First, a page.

Jake: I am not sure what the budget can afford, per se, as the delta between financial statement and reality is somewhat of a work of art in addition to being a science. That said, some of the numbers thrown around the last few years only reinforce how much inflation has been going into those salaries in recent years.

Ben (again): After thinking about it some more, I think whatever coach you hire, you give them a five-year deal with a minimal buyout after the third season with a clause or understanding that if things are going not poorly, he will receive an extension. But you have to absolutely avoid another albatross contract like we have with Collins.

Jeff: Nebraska has always been flushed with cash and despite decades of mediocrity a major player in the college sphere. It would be hard to compete with their spending. However, they’ve struggled a lot since joining the Big Ten and I wonder if that could be a knock on trying to get over that hurdle. I don’t worry a lot about ASU because they are one of the lower tier programs in the PAC 12. The state of Arizona isn’t prime football country and ASU is still little brother there. Auburn could be an issue with it being an SEC school and a major program but you have to convince someone to go get their teeth kicked in by Saban and Kirby every year. Which I suppose we deal with one of those too. Anyway, Tech needs to understand what it truly is at this point. Paul Johnson was a rare grab in that he was pretty entrenched at Georgia Tech with his success. If we nail a hire and have success we have to be prepared for someone to grab them up among the higher ranks. It will be like that for a decade or so until you have continued success and at least become like a Michigan State/Washington/Iowa type school. Oh, and build trebuchet and launch him OTP effective immediately. Don’t worry, we’re in Georgia so he has a 79% chance of landing on the roof of a Waffle House.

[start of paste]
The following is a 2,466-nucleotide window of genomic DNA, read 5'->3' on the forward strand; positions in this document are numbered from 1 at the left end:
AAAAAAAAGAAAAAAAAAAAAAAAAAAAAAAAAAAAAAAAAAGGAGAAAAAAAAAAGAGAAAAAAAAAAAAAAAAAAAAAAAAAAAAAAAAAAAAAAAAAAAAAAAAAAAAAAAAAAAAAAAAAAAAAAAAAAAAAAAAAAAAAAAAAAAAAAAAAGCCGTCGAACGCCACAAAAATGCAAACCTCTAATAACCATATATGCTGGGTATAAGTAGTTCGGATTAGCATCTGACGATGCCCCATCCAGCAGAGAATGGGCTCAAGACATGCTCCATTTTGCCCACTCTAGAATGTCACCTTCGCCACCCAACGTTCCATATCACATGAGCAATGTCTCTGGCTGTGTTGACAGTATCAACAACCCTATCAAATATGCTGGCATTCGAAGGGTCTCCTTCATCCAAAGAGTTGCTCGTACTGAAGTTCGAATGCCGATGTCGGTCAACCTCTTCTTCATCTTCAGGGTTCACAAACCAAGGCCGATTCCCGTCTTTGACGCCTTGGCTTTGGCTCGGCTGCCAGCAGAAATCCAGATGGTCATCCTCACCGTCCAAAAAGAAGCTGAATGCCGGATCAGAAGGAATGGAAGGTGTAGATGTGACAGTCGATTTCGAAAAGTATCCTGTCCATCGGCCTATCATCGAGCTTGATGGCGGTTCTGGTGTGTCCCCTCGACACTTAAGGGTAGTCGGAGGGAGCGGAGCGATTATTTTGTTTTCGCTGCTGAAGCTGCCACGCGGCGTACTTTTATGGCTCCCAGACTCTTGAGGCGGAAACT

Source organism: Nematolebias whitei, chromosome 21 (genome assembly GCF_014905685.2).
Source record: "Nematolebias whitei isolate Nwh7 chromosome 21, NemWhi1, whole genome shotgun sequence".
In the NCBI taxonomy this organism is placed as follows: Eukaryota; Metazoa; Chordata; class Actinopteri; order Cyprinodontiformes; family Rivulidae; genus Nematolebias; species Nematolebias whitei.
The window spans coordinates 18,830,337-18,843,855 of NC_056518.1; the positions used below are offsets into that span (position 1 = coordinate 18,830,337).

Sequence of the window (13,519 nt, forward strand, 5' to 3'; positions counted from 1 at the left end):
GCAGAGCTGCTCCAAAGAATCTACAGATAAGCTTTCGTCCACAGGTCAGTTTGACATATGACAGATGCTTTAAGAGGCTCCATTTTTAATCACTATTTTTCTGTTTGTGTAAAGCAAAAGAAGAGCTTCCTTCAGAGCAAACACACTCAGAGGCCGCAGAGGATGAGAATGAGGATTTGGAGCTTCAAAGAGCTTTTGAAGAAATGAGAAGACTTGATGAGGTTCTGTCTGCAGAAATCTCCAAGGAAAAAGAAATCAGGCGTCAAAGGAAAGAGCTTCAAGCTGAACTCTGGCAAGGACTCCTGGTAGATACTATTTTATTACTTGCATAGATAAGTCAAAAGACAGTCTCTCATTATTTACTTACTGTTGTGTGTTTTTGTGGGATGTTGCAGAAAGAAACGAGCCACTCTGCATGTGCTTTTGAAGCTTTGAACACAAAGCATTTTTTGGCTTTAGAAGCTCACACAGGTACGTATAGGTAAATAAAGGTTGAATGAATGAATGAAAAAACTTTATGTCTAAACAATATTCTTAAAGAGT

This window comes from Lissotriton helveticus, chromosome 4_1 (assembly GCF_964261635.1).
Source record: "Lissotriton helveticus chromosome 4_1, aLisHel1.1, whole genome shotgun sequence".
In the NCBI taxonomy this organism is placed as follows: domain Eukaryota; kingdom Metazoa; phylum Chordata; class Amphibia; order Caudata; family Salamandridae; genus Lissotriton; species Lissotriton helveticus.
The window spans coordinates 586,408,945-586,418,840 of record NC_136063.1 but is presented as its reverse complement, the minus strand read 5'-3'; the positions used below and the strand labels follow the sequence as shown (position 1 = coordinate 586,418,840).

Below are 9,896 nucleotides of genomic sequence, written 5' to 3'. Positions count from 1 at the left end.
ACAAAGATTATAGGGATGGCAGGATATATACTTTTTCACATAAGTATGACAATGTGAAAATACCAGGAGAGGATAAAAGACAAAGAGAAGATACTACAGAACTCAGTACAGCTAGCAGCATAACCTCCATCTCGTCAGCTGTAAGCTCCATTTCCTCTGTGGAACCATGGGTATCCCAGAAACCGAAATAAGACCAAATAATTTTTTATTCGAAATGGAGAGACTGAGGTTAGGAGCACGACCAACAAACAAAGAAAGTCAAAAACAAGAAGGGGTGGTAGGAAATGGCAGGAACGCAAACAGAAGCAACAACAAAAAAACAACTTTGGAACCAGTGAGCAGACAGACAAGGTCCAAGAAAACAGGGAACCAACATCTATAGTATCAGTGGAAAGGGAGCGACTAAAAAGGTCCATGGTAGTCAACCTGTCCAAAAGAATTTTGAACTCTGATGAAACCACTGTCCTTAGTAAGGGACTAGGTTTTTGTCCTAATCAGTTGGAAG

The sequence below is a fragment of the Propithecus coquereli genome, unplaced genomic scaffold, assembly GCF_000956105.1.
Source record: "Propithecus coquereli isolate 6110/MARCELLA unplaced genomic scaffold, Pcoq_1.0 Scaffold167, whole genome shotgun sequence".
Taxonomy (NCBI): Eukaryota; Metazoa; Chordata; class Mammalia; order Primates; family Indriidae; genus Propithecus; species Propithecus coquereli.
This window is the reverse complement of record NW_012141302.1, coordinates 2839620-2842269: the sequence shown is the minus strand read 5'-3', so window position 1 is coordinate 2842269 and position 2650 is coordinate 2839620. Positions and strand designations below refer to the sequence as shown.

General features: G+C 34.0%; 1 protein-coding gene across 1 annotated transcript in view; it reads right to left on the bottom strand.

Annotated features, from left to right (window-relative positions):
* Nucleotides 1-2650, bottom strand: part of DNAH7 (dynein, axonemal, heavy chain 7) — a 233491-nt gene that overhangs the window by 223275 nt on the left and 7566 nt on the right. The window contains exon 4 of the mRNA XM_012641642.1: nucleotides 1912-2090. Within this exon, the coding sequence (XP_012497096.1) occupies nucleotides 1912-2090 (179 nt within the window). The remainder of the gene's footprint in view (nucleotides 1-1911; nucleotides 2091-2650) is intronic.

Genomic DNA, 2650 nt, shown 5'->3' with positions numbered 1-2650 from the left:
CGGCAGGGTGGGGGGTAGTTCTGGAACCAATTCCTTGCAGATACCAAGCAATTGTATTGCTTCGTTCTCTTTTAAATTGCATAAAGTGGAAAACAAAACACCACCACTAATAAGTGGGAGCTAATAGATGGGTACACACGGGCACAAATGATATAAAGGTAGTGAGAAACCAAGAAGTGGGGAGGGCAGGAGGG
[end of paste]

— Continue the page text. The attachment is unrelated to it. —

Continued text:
jabsterjacket: We asked about Buzz last week. Any truth to the rumors that Buzz is entering the transfer portal?

Jack: From my understanding in talking with him last year, he still has some coursework in underwater basket weaving to finish.

Chris: After some quick research, the north american yellow jacket first appeared in Ohio so I guess he’s looking to move to OSU to “be closer to home”?

Logan: Big if true.

Jake: According to the FTRS writers slack, someone said it was his birthday today. I think that would have made it a worthy day to do a Buzz transfers news dump. We’ll have to wait on that.

Sammy: He better not.

Jeff: Not sure, but he could tell his friends to vacate my yard so I don’t get lit up while mowing the lawn.

CTjacket: Is Carter’s caps lock broken or does he just yell constantly these days?

Ben: ¯\_(ツ)_/¯

Chris: many people are asking.

Carter: I yell now on Twitter, it’s a whole thing.

Logan: He puts on caps lock when he wants to sound smarter

Jake: I lost my hearing after running into him in person on Saturday, can confirm.

Jeff: Carter is an angry bee, there can be no other way.

Rbissman: Can you really fire Collins before Stansbury?? He is the guy who set up the 7 year disaster, and hasn’t done the greatest with Pastner extensions. He has to go first.